Spawn: Armageddon
Game Info
GC, PS2, Xbox
Namco Hometek
Official Website
ESRB Rating
Blood and Gore, Intense Violence, Strong Language
The Good

• Solid voicework
• Lots of familiar touches that draw upon the comics

The Bad

• Repetitive music
• Combat lacks depth
• Graphics could use more detail


Ever since Todd McFarlane and Namco struck a deal to have the famous comic artist do some work on the multiplatform release of Soul Calibur II, we knew it would only be a matter of time before Todd's own Spawn would show up in a Namco developed title. In Spawn: Armageddon, the story starts out with Spawn watching over the city as a wave of green energy strikes, filling the city with demonic hordes. This of course, leads Spawn into slaughtering his way to familiar locations to find out what exactly is happening.

Most may initially compare Spawn: Armageddon with the likes of Devil May Cry, and while those comparisons are not too far off, there are enough elements to set Spawn apart. Weapons-wise, Spawn uses his axe, Agony, with the X Button and an assortment of ranged weapons with the B Button. Using the D-Pad, players can switch between Pistols, a shotgun, miniguns, sub-machine guns and even Spawn's own chains. To lock on to enemies, players need to hold the R Button. Spawn also has at his disposal the use of Hell Powers, which can be used by selecting the power with the D-Pad and pressing the Y Button. These powers include explosive balls, a laser-like beam and enhanced speed.

Other gameplay mechanics include the ability to jump, double jump and even glide with Spawn's cape using the A Button. There will also be places which the focus is more on platforming elements. In these locations, you'll often see blue circular icons which turn yellow when you can shoot Spawn's chains at them to pull yourself up to that location. Spawn also has the ability to wall jump, bouncing from once wall to another. For those familiar with another Namco title, I-Ninja, these moves will feel very familiar.

Defeated enemies and destructible items in the environment will yield ammo, health and necroplasm powerups and souls, which can be traded in between missions for more ammo, health and necroplasm bonuses and even to level up Spawn's weapons. Much like Wolverine's Revenge, Spawn can locate hidden comic books throughout each stage, but these are really only for collection purposes rather than to offer up alternate costumes.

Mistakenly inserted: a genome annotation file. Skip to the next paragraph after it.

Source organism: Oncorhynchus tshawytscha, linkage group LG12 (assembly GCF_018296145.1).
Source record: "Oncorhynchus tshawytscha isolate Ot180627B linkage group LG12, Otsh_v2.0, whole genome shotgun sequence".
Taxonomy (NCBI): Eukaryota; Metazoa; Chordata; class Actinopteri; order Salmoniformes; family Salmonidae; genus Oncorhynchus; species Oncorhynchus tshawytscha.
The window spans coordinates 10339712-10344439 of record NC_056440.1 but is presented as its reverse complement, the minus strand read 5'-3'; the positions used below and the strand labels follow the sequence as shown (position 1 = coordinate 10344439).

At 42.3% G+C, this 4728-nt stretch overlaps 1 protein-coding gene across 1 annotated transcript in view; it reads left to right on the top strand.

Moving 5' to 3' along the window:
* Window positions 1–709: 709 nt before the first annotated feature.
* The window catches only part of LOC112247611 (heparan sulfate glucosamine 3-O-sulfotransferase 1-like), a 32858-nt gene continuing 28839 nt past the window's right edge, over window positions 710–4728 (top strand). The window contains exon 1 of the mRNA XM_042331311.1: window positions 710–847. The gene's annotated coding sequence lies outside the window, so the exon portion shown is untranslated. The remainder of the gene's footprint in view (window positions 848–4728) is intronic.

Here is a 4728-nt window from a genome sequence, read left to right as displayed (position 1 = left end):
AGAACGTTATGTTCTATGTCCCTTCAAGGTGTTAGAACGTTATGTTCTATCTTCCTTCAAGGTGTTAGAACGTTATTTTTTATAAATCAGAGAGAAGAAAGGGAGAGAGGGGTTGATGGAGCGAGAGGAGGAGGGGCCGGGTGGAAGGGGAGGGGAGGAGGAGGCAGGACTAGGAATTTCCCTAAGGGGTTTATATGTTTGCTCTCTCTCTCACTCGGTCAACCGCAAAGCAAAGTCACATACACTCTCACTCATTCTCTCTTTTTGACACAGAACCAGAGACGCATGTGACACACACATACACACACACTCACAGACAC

Graphically, the game engine serves to be functional, though I wish there was just a little bit more there. Levels have a good bit of size and sport a fair bit of detail. Textures are good on their own, even if a bit repetitive, but I wish they just had a wider range of tone. A lot of the locations tend to be washed in the same tonal scale. In other locations, like Wynn's office level, there's more than enough color and texture detail variety to make things interesting. Also, the lighting effects and location lighting are good, but could be more impressive. Games like Devil May Cry and Otogi have shown what an impressive game world can do for a game such as this. When it comes to character design and models, most of the ones drawn from the comics are pretty good and Spawn himself sports some familiar poses, but the legions of demons you fight tend to get repetitive in design.

When not in battle, the music is fairly low-tone and ominous. Once battle kicks in, the music switches to an antiseptic heavy metal that could charge up battle if it wasn't so repetitive. Sound effects are pretty dead on and work well to give life to the various weapons and legions of demonic monsters. My only beef with the sound effects is that too many of them sound like they were pulled straight out of Devil May Cry. The voicework for the story sequences is actually not bad, on par with most cartoons, and really helps give life to the game.

I won't kid you when I say that Spawn: Armageddon just feels like it needs something more. What the game gives you in terms of abilities is a great start but after a while may leaving you wanting more. Especially when it comes to Spawn's physical attacks with his axe. Yeah, they can get old pretty quickly, especially when certain enemies tend to block your ranged attacks. If the game had featured some special attacks, not unlike what's found in Devil May Cry, I think combat in Spawn would have proved to be more interesting. On top of that, enemy AI is pretty weak. Most enemies won't act too aggressively and can be wiped out from a distance while you casually sidestep their attacks.

For an action title featuring Spawn, this game will please the die hard fans as it's quite playable and features a lot of familiar names and faces. On its own, it's not in the top tier of action games and could have used something more in the way of depth, but if you want to play as Spawn, this is your best bet outside of the Xbox version of Soul Calibur II.

- - Vane

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